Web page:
Posted by davey gunn on March 12, 2000 at 16:45:25:
In Reply to: Re: Underwear? Underwhere? posted by Druncle Mark on March 12, 2000 at 14:47:33:
: :Well, Doc M....everything we have read, etc., research (which takes in
: lots and lots of well known researchers of 18th century) has shown that underwear did not become the
: vogue until mid 1800s right before the Civil War.....the term underwear was known, but in 18th century it
: meant a man's long shirt and in women the chemise or shift....Davey Gunn, my true brother (we have the
: same mother) was correct in stating that the long shirt was long because it served as a covering for the front
: and back of men. Scotsmen would carry a bodkin or pin which when taking off the kilt they could pin the
: front and back of their shirt together so it wouldn't fly up.....this long shirt was called underwear and no self
: respecting man would ever be caught without a waistcoat (small clothes) or his "underwear" (longshirt)
: would show.....there are always fads and at times there may have been some short pants type things worn
: under the breeches (but I doubt it), but NEVER under the kilt. To this day, the Highlanders in the British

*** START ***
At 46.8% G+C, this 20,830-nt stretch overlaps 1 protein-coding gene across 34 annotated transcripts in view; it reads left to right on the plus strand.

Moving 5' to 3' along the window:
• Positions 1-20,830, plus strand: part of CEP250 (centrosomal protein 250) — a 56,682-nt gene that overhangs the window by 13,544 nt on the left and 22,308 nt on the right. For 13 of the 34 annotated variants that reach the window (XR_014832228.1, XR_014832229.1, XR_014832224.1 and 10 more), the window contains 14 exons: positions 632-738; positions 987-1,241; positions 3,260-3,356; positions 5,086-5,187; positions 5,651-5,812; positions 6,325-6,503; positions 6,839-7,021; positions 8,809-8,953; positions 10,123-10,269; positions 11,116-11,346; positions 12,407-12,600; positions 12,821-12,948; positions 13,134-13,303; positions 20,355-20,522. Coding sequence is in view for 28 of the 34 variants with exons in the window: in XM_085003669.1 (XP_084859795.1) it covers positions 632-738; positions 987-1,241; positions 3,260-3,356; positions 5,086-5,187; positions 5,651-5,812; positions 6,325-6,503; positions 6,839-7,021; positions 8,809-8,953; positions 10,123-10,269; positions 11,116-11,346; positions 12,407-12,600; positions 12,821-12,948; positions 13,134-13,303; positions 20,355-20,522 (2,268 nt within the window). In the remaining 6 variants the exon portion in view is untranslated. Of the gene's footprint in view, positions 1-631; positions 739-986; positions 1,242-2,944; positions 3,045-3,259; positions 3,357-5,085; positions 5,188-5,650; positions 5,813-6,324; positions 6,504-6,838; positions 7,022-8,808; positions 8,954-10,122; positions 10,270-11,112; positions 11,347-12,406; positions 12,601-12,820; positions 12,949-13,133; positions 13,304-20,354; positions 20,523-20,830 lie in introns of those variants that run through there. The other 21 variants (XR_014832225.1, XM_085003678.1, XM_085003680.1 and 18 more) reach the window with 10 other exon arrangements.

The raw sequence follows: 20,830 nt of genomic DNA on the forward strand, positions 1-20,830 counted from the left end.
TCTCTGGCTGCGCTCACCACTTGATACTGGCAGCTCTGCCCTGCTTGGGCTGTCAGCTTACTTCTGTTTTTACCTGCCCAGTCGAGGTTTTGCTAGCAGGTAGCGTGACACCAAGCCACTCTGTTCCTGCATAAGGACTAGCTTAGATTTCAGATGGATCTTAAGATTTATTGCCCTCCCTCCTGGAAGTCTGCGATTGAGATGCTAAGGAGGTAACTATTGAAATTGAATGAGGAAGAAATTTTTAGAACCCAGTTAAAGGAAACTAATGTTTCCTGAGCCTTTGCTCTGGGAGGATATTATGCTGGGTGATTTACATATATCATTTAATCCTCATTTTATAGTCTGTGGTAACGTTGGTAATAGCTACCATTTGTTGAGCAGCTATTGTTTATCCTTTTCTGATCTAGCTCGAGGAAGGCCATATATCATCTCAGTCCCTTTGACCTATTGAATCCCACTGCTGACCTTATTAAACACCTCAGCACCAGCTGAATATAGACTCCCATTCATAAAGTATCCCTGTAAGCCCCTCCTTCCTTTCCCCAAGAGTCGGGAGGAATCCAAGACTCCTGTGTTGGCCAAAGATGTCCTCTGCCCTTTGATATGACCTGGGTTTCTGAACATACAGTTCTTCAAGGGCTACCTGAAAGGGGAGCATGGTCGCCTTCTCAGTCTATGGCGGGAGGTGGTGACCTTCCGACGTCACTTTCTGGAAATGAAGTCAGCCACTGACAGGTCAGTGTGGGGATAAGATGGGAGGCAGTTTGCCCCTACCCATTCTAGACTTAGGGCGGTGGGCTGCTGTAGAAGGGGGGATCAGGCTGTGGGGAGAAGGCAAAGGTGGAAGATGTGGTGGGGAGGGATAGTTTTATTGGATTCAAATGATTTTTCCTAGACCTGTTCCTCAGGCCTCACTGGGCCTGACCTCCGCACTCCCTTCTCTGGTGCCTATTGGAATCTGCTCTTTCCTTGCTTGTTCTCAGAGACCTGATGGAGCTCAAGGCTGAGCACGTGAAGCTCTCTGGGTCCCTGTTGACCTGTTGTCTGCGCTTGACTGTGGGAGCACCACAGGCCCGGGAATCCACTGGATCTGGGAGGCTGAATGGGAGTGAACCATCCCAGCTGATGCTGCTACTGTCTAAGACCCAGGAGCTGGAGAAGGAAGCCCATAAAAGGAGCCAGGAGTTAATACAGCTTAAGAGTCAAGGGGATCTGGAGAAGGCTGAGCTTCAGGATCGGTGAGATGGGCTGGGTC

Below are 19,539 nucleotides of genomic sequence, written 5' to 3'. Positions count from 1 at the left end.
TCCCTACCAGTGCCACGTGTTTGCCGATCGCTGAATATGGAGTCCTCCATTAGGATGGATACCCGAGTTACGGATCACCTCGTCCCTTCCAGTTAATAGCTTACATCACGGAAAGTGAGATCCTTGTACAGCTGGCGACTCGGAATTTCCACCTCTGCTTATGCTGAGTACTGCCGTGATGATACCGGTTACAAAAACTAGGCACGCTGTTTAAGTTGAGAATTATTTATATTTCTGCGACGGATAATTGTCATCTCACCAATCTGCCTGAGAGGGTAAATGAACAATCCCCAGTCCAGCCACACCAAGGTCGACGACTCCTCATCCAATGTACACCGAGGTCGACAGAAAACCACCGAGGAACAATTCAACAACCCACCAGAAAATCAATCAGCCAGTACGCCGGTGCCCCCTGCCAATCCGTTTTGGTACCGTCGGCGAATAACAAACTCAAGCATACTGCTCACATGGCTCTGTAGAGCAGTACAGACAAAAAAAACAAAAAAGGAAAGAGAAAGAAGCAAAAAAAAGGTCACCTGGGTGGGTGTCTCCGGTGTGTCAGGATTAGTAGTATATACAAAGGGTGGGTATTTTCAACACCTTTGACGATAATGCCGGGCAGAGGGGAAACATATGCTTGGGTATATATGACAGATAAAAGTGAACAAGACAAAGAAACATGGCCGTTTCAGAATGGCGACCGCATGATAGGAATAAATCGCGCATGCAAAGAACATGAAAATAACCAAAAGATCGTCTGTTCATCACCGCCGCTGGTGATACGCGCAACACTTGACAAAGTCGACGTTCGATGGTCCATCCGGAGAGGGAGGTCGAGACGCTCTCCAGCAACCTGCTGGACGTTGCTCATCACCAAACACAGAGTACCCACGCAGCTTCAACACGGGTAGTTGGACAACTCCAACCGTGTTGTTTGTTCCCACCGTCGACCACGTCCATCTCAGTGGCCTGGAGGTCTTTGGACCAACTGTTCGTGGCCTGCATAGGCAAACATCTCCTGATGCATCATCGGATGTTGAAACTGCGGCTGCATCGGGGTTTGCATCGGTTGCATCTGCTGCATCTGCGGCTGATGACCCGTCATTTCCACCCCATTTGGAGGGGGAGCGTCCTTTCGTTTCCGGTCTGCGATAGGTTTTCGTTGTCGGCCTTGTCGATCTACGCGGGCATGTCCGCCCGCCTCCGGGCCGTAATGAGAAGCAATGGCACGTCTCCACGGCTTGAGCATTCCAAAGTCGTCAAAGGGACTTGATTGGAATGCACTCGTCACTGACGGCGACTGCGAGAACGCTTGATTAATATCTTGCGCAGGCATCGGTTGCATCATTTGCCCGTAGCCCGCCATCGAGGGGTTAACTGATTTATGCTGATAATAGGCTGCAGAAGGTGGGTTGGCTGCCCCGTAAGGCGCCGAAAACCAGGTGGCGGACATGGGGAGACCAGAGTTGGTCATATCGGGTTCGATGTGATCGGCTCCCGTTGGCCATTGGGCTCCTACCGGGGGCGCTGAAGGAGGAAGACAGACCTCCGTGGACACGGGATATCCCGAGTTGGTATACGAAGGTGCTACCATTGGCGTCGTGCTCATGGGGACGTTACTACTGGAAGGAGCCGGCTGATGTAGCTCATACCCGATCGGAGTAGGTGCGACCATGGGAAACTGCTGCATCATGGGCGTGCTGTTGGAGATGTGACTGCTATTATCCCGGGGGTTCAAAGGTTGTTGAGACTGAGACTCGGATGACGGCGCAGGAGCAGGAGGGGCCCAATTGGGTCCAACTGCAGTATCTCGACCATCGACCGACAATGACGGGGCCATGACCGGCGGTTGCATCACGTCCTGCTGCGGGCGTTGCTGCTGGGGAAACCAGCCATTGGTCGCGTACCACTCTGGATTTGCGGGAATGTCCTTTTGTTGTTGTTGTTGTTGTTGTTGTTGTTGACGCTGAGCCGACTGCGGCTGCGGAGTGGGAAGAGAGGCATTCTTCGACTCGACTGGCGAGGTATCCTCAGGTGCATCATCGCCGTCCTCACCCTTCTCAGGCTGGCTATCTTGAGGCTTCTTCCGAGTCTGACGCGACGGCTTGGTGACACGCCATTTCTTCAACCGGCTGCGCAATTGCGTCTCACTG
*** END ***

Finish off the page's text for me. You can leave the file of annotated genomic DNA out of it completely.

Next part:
: army pride themselves in being "regimental" or "true" under their kilts. As for DDL in LOTM, if he is
: wearing a breech clout, there is NO way that anything can be worn under a clout..I know, I've worn one for
: years at Rendezvous, hunting, and reenactments.
: As for your reference, History of Underclothes, I also hate to be difficult, but I would question this reference, except, as I said, in certain fads that may have cropped up. Nothing I have ever read has mentioned underwear during this time period..
: I've seen a lot of vintage clothing displays, none ever showing little boxer type drawers of linen or silk....and a pants type garment with a stirrup....think about it....that would show down the leg underneath the hose that was worn with knee breeches. No way could a garment with stirrups have been worn with knee breeches....Maybe this is Chinese under clothing or something.
: .. Pax Aye!!
: Dr. Mark H.
For the Good of the Discussion........
One more comment........i am sure there were different fashions for "nobility" as opposed to the "common lad".......i'm speaking for myself here, but i have been refering to the everyday commoner all along, as that is what we are. There is evidence throughout history of "exceptions to the rule".......we are not portraying the exception. I am a "true" Scot when wearing the "plade" (plaid) of the Blackwatch Regiment or the Clan Gunn of Caithness.............
"e'm doon wi' da soobject"
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